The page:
There may be a time in our lives where we become aware that the two sides of our body are not exactly the same. For some of us, this may happen at our roots: the feet. We may notice that when we go to buy shoes, that one foot is slightly bigger than the other. Sometimes this difference is so small that it’s almost imperceptible; yet for others it is quite noticeable. Another way this difference may be noticed is in a slight differentiation in the length of the legs. This may also be a very slight difference, but it may be there nonetheless. You can apply this difference test to several other parts of the body including arms, hands, and other areas as well.
It is possible that these very slight imbalances in the body can contribute to other greater imbalances, when combined with other factors. Our dominant sides may also play into this equation. Whether you are right handed or left handed may also impact strength and weakness in the body. The right handed person will likely have developed more strength in their right side then left, simply because they utilize that side more than the other. Conversely, that right handed individual may present with greater tightness on the left side of the body as a result of under utilization of that other side body. Patterns and habits (perhaps coupled with anatomical factors in some) may result in an exaggeration in these imbalances. The opportunity to explore this imbalance is a gift that yoga can give us.
We come to class and we assume a cross legged seated position on our mats. We feel quite balanced and stable and content. The instructor then asks us to change the crossing of our legs, and just like that our world changes and we feel off kilter, off balance and maybe even a sense of discomfort: the imbalance has surfaced. The class continues…. we are guided into a hamstring and calf stretch. We are feeling quite good as we stretch open our right leg, but when we shift over to our second side the picture also shifts “why is my left leg so much tighter than my right?” The investigation continues, and the difference in the two sides of our bodies is more noticeable then ever before.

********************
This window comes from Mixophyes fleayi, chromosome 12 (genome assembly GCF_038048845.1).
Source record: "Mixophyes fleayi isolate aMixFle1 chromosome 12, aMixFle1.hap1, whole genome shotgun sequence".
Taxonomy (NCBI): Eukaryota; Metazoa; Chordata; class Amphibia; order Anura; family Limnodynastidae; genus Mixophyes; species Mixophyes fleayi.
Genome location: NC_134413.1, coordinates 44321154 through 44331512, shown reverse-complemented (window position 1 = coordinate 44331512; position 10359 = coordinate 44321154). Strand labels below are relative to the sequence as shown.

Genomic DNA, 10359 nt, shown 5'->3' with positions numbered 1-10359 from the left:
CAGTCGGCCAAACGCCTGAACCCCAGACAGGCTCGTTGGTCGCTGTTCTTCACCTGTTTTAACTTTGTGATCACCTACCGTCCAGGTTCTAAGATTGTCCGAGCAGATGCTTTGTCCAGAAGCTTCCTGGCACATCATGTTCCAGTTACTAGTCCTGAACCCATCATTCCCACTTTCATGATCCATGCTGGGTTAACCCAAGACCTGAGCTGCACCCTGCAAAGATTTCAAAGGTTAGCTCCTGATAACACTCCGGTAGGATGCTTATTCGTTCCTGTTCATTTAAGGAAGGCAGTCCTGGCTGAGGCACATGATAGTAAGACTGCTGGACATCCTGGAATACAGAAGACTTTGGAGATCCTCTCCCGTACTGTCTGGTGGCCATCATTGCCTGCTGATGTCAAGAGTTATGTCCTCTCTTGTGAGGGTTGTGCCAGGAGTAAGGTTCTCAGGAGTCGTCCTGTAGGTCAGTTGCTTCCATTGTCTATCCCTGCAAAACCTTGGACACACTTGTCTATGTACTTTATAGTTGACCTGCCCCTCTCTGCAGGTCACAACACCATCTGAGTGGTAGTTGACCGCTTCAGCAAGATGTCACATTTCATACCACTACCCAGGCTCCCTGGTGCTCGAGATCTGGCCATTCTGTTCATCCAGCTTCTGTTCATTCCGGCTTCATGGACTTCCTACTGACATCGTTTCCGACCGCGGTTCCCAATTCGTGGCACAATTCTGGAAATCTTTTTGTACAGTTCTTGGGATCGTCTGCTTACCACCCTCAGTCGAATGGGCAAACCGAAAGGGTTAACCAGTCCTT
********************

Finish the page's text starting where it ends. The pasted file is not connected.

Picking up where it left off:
As our yoga practice becomes more developed, it is easy to try and ignore the imbalance. We may try to convince ourselves to lean into our strengths and disregard our weaknesses. All this does is drive a wedge between the two sides of our bodies, strengthening the strong and weakening the weak. Unless we interrupt our habits and patterns, we will continue to not only experience discrepancies between our two side bodies, but we will actually increase these differences.
The good news is that halting and even beginning to reverse these differences can happen! In a yoga practice this is par for the course as yoga emphasizes using each side of the body equally; whatever we do on one side of the body will without a doubt happen on the other side body as well. But off the mat there are many things we can do as well. As travel season approaches for the holidays, notice for instance what arm wants to carry your bags; try using the other arm instead. Notice how you carry your purse – try alternating this from shoulder to shoulder. Notice how you stand: do you favor leaning to one side or the other? Try balancing your weight on both feet instead. If you always begin activity on your right foot, try using your left foot first every other time and see what happens. Rome wasn’t built in a day and patterns are not easy to change, but it’s all in the noticing. Small changes will start coming about when we begin to pay attention to our tendencies.
The two sides of our bodies may never be exactly the same, but if we can bring them towards harmony they will be able to sing together.